This reality directly impacted the ability of Native Alaskan communities to live and thrive as they had on land and waterways they had claimed as their own for centuries. Furthermore, Native Alaskan communities were subject to the same restrictive and suppressive policies of the late 19th and early 20th century as Native communities across the United States. In Southeast Alaska, the site of the New Deal totem parks, the impact of these policies on Tlingit and Haida Indigenous peoples was significant. Their long history of monumental totem pole carving had all but ceased, potlatch ceremonies (ku.éex in Tlingit and wáahlaal in Haida) were condemned, and clan knowledge and stories were not being actively passed down to younger generations. Instead, Native people were directed to adopt, or assimilate, Euro-American social and cultural practices. In this context, many Tlingit and Haida people reluctantly renounced their culture and language in a forced exchange for education and land, moving away from their Native villages where totem poles and clan houses had been erected for generations. The villages were left unoccupied, and in some cases, totem poles were intentionally destroyed or defaced by non-Natives who incorrectly thought they were objects of Native religious worship.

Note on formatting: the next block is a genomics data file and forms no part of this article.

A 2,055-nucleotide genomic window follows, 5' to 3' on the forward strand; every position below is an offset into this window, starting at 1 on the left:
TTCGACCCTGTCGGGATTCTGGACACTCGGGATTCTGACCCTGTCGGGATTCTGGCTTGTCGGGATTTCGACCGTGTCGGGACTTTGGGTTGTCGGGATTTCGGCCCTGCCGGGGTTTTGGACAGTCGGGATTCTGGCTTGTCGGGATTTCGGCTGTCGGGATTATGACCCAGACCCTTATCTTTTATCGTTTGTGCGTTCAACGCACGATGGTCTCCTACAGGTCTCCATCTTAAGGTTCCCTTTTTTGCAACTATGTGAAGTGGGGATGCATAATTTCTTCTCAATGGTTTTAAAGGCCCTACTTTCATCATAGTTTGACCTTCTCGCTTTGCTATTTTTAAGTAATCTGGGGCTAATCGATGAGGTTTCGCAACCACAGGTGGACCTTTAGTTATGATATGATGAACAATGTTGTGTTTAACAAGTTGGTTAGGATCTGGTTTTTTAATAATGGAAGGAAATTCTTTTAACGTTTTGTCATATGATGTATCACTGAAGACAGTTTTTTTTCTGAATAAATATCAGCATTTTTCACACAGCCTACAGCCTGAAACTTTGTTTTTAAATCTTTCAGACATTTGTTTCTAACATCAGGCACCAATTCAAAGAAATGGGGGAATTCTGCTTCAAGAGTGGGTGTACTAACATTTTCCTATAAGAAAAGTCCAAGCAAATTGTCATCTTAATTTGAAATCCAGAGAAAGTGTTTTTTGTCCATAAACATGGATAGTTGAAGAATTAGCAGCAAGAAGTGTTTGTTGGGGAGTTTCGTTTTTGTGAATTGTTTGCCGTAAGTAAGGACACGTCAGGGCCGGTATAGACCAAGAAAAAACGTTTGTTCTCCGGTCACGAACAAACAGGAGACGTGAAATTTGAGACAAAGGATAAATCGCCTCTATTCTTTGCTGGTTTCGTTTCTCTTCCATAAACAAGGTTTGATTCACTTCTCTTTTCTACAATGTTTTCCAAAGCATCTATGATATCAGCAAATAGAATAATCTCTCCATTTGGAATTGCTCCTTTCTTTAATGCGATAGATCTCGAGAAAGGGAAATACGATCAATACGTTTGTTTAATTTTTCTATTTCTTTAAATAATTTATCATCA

Like in many other parts of the United States, land rights were a contentious issue in Alaska. Not only had the United States purchased the territory of Alaska from Russia in 1867 without any Indigenous consultation, an executive order from President Theodore Roosevelt in 1907 appropriated seventeen million acres of aboriginal land to establish the Tongass National Forest, once again without Indigenous negotiation. The struggle for this land played out through the period of the New Deal (and beyond) and factored significantly in the creation of the totem parks.  

Building totem parks